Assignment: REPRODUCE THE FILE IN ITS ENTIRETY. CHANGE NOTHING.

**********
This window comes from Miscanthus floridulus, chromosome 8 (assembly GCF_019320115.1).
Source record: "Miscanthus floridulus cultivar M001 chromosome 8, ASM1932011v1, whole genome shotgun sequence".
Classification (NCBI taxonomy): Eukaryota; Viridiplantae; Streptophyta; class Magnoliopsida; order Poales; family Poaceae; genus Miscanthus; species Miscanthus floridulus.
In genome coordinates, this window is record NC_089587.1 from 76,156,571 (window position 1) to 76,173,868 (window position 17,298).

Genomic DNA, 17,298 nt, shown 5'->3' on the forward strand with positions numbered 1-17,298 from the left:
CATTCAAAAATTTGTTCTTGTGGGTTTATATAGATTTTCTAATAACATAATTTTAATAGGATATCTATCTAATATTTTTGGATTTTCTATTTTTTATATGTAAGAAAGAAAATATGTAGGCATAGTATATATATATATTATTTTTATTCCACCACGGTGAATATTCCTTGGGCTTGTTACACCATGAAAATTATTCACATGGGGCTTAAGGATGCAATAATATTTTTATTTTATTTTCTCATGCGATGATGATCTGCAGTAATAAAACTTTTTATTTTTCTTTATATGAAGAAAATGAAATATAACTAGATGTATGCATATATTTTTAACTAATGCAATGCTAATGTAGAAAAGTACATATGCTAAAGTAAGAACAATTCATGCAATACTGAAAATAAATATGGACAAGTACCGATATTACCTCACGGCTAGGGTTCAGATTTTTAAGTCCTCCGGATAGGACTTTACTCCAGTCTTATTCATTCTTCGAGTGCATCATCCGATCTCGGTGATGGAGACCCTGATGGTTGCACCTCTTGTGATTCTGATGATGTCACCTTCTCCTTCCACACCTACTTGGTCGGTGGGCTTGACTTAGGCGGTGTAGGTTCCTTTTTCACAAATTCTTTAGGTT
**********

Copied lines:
This window comes from Miscanthus floridulus, chromosome 8 (assembly GCF_019320115.1).
Source record: "Miscanthus floridulus cultivar M001 chromosome 8, ASM1932011v1, whole genome shotgun sequence".
Classification (NCBI taxonomy): Eukaryota; Viridiplantae; Streptophyta; class Magnoliopsida; order Poales; family Poaceae; genus Miscanthus; species Miscanthus floridulus.
In genome coordinates, this window is record NC_089587.1 from 76,156,571 (window position 1) to 76,173,868 (window position 17,298).

Genomic DNA, 17,298 nt, shown 5'->3' on the forward strand with positions numbered 1-17,298 from the left:
CATTCAAAAATTTGTTCTTGTGGGTTTATATAGATTTTCTAATAACATAATTTTAATAGGATATCTATCTAATATTTTTGGATTTTCTATTTTTTATATGTAAGAAAGAAAATATGTAGGCATAGTATATATATATATTATTTTTATTCCACCACGGTGAATATTCCTTGGGCTTGTTACACCATGAAAATTATTCACATGGGGCTTAAGGATGCAATAATATTTTTATTTTATTTTCTCATGCGATGATGATCTGCAGTAATAAAACTTTTTATTTTTCTTTATATGAAGAAAATGAAATATAACTAGATGTATGCATATATTTTTAACTAATGCAATGCTAATGTAGAAAAGTACATATGCTAAAGTAAGAACAATTCATGCAATACTGAAAATAAATATGGACAAGTACCGATATTACCTCACGGCTAGGGTTCAGATTTTTAAGTCCTCCGGATAGGACTTTACTCCAGTCTTATTCATTCTTCGAGTGCATCATCCGATCTCGGTGATGGAGACCCTGATGGTTGCACCTCTTGTGATTCTGATGATGTCACCTTCTCCTTCCACACCTACTTGGTCGGTGGGCTTGACTTAGGCGGTGTAGGTTCCTTTTTCACAAATTCTTTAGGTT